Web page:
After getting one too many political ads in my Facebook newsfeed, I started paying closer attention to the "Paid for by" language that I expect to see on every paid political campaign message. The mayoral candidates for the City of Ann Arbor all have some work to do to get their disclosures in order for the 2014 campaign.
I looked for campaign disclosures on Facebook pages, on Twitter feeds, and on event pages created by the campaign on Facebook. I also looked generally at Google, searching for the phrase in question. The four candidates for the Democratic side of the Ann Arbor mayoral ballot are Stephen Kunselman, Sally Hart Petersen, Sabra Briere and Christopher Taylor.
Stephen Kunselman: while I can find a "Kunselman for Council" web site, I can't locate a "Kunselman for Mayor" web site. The candidate's Facebook page doesn't mention the candidacy that I can see. I haven't seen any ads from the candidate yet.
Sally Hart Petersen: No search results on Google for the mayoral campaign. A Facebook page for the candidate has 294 likes; in the header, it says "Paid for by the Committee to Elect Sally Hart Petersen to Mayor", but that header omits the expected address of the committee. I haven't seen any ads for the candidate yet.
Sabra Briere: A search for "Paid for by Sabra Briere for Mayor" generates two pages. The http://sabrabriereformayor.org/ web page has "Paid for by Sabra Briere for City Council" at the bottom, in white type on a yellow background making it virtually unreadable; it also has bunches of Latin text where the real text should be, making me suspicious that it's not real. On Facebook, the page "Vote for Sabra for Ann Arbor Mayor in the Democratic Primary on Tuesday August 5th 2014" has invited 500 people, but has no "Paid for by" disclosure. I haven't seen any ads for the candidate yet.
UPDATE from Sabra Briere:
Clearly, sabrabriereformayor.org is a non-working website. A completely different set of pages should be up soon - but in the meantime, I changed the accent yellow to an accent blue - so the white lettering is now higher contrast.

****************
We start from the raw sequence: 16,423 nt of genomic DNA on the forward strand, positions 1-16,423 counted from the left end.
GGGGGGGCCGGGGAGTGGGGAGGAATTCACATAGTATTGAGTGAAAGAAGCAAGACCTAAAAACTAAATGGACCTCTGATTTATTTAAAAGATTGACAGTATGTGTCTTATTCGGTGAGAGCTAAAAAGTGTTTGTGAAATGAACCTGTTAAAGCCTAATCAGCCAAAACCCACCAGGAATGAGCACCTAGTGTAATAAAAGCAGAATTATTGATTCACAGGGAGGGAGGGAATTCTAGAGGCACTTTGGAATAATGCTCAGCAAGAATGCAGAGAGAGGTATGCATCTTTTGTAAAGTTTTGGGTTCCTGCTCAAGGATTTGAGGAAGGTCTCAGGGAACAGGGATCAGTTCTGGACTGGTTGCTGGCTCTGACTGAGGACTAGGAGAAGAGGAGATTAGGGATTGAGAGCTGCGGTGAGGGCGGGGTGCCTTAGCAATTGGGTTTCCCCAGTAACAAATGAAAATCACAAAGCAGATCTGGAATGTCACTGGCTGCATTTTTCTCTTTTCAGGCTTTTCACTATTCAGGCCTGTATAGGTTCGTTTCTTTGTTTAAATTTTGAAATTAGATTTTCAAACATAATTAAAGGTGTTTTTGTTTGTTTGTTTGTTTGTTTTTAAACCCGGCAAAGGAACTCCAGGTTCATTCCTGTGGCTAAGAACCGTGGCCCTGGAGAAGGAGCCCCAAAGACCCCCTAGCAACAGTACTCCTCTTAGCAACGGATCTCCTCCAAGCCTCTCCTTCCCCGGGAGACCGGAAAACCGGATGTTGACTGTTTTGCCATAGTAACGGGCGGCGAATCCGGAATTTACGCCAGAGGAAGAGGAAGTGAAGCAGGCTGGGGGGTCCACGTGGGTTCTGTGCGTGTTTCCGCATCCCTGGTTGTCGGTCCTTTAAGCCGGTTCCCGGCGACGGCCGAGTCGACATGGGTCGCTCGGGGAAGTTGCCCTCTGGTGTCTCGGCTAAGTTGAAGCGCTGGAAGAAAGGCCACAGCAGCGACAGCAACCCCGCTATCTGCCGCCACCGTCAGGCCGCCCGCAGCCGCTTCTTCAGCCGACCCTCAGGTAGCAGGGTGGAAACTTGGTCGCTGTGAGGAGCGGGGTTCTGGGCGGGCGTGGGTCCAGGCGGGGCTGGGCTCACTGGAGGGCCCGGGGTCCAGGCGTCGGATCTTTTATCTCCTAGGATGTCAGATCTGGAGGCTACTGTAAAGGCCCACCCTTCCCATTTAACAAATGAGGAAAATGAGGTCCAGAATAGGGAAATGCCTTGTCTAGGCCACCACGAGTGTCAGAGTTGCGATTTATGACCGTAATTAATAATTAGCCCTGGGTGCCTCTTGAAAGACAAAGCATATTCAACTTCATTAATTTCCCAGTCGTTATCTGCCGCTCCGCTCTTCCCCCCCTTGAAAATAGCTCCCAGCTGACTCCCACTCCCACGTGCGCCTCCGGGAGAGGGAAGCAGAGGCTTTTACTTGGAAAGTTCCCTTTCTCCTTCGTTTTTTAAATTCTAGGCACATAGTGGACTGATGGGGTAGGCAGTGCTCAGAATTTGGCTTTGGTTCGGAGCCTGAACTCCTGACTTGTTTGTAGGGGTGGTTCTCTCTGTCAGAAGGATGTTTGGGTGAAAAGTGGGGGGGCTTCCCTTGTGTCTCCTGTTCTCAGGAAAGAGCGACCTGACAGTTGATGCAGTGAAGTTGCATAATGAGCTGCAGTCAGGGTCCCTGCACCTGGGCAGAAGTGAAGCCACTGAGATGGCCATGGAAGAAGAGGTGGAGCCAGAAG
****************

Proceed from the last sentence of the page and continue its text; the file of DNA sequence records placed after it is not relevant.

It isn't at all ready to be published, and is just there as filler for now.
Christopher Taylor: A search for "Paid for by Christopher Taylor for Mayor" has 49 results, from the candidate's own web site and from "ngpvanhost". (NGP VAN is a campaign website hosting platform for Democrats.) The "Christopher Taylor for Ann Arbor" Facebook page has 686 likes, with no "Paid for by" until you get to the "Contribute" page. Facebook ads for Taylor say "Sponsored", but do not disclose who is paying for them in either the text of the ad or in the image associated with the ad.
UPDATE from Christopher Taylor:
My understanding is that we included the proper disclosure language in the initial ad, but that for some reason it is not appearing. We're on it and will fix it pronto.
I appreciate the notification.
Are any of these clearcut campaign violations? Probably not. The relevant text of the law is "Any other medium used for campaign purposes shall clearly and unequivocally include the identification or disclaimer, or both, provided in section 47 of the act." Michigan campaign finance law has not been updated to provide specific rules for Facebook (or Twitter), so you can't point to a specific line of text that says "you did this wrong". Without specific guidance, there's wiggle room, and a wait for an opinion from the Attorney General.
Is this "flyspecking", as one candidate described my efforts, or mere "piffle" as another political operative chided me? It's still early in the race, but expectations are that this will be one of the most expensive political races in Ann Arbor mayoral history, with four primary campaigns going and an empty mayoral seat at stake. I fully expect my Facebook timeline and Google search results to be full of paid advertising, and that that advertising will get more and more political as the primary draws near. Close attention to who is paying how much for what is worthwhile, especially in the presence of "free media" like Facebook where you can sent out an unrelenting stream of updates and invites at no obvious direct cost to anyone except the poor reader who just wants to see funny cat videos.